For the new to intermediate Facebook user, this may be the only book they'll ever need. More dedicated and fanatical Facebook users might find that this book doesn't go deep enough. I find myself somewhere in between. I've caught on to Facebook pretty quickly but I still don't plan on using the majority of features outlined in this book. That's why the book is a solid 4 starts for me. Were I a bit more into Facebook and a bit less into other Web 2.0 technologies, I could see this being a 4.5 or 5 start book.

The Twitter Book
The Twitter Book
by Sarah Milstein
Edition: Paperback
81 used & new from $0.01

3 of 4 people found the following review helpful
5.0 out of 5 stars 140 Characters Explained in 231 Easy-to-Read Pages, June 30, 2009
This review is from: The Twitter Book (Paperback)
Think of The Twitter Book not as a book but rather like a longer, really well done, Powerpoint presentation. For the most part, the top of every other page of the book has a really clear storyboard message which is explained on the subsequent two pages with creative examples, both textual and using simple, colorful graphics. As countless reviewers have already pointed out, it's a case of the book medium emulating the tool it's describing - terse and colorful.

The book is an easy read in an hour, give or take 10 minutes. It also functions well as a reference document if you need to go back and look up Twitter features, such as hashtags and retweets, as you gain more familiarity with the Twitter service. At 231 not-so-dense pages, the book is rightsized for a service that enforces a 140 character message limit.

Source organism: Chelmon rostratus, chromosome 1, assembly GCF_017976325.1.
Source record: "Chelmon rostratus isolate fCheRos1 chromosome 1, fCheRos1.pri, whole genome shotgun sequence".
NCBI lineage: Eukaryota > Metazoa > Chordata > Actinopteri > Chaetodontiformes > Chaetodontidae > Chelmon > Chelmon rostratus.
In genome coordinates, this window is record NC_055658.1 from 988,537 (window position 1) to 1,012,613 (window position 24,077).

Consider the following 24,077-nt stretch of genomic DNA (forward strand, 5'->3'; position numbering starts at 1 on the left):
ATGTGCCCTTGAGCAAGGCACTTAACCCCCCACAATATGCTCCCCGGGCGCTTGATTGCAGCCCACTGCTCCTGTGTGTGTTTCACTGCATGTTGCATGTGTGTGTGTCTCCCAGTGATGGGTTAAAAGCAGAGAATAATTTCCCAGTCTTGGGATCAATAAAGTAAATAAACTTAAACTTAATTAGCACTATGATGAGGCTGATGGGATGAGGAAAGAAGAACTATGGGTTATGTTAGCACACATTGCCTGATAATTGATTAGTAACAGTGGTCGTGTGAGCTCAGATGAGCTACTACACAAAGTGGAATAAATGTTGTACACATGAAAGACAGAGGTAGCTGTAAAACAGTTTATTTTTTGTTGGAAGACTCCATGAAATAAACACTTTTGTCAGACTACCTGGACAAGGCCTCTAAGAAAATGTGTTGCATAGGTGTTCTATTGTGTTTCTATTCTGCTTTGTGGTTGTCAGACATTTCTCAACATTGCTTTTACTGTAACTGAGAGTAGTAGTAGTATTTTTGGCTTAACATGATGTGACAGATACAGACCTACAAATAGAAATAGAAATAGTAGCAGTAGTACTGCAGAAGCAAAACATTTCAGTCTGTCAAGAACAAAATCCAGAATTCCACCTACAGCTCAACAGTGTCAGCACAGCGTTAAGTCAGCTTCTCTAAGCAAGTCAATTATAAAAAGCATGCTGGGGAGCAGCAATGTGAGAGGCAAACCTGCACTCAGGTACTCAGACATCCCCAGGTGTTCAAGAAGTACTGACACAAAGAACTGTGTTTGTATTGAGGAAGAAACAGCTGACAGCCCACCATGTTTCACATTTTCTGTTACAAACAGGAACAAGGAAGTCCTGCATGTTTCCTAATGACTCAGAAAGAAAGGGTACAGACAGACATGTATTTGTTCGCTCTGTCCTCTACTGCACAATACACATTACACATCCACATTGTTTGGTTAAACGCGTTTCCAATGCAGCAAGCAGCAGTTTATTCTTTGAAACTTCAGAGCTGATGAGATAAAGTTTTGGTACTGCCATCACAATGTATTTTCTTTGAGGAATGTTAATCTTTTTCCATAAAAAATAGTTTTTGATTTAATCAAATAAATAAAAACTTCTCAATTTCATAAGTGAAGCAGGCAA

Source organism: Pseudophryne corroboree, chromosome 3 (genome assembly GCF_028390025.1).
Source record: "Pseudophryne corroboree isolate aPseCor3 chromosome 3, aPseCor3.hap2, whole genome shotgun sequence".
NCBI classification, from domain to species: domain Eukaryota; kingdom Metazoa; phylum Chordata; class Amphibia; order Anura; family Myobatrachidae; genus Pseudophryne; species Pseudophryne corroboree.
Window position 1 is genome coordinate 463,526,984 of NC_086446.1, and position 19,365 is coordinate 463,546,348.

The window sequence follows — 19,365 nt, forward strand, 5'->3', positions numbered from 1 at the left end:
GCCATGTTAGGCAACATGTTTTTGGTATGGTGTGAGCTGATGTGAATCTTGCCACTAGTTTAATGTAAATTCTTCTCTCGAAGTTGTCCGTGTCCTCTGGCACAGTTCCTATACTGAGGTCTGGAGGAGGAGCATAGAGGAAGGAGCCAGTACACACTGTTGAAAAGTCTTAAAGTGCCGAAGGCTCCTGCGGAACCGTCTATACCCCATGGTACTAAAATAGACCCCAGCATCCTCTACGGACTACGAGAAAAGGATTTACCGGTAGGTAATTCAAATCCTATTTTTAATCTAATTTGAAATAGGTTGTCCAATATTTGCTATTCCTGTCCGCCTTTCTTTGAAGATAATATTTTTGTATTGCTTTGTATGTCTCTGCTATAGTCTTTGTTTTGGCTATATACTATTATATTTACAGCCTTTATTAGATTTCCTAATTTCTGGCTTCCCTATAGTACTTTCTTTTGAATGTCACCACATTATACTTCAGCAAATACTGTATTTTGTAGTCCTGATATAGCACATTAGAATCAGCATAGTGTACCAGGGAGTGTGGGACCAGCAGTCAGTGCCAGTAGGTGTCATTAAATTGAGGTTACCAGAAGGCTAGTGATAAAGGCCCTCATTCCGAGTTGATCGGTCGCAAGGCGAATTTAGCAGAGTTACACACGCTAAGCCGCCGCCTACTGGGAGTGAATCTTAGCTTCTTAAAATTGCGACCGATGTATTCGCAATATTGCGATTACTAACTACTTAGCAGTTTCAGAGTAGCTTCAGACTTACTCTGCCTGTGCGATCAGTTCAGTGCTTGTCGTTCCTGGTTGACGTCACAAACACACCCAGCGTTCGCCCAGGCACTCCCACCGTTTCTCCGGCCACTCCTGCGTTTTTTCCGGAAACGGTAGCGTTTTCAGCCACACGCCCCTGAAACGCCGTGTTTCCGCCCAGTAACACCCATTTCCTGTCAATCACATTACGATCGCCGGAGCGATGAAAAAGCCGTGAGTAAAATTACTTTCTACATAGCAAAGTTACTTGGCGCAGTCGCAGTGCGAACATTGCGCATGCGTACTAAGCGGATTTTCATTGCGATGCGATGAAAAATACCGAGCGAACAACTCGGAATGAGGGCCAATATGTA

If you've looked at Twitter before and didn't get what all the fuss was about, give it another shot after reading this book. Try the "Three Weeks or Your Money Back - Guaranteed" plan in chapter 1. You've got lots to gain and very little to lose.

Release It!: Design and Deploy Production-Ready Software (Pragmatic Programmers)
Release It!: Design and Deploy Production-Ready Software (Pragmatic Programmers)
by Michael T. Nygard
Edition: Paperback
Price: $21.34
103 used & new from $10.76

2 of 3 people found the following review helpful
5.0 out of 5 stars Application Architecture and Integration in the Real World, June 26, 2009
I've recommended this book to many colleagues of mine and haven't heard a disappointing review to date. I've heard the terms `pessimistic' and `realistic' used with equal frequency to describe this book. Having just completed my second reading, I can affirm that these terms are both representative take-aways. Nygard openly admits to being more than a bit paranoid about the way he approaches enterprise application architecture. Although this may seem alarming to many new to the IT field, those of us who have been around for a while recognize this as a necessary, at times life saving, defense mechanism.

Despite the presence of patterns, this is not really a pattern book that can be read piecemeal. It's best read and enjoyed end-to-end. The books serves to teach us old dogs some new tricks as well as serving as a way to say "welcome to the field of enterprise application architecture" to team members new to this role.

Book Strengths
* Real world production incidents, just in case you think: (a) you're the only one who ever gets into such situations; or (b) such things don't happen in the real world with large enterprise applications (where do you work?)
* The patterns. Even though there's no sample code, the real value is in describing and cataloging these patterns.

Book Weaknesses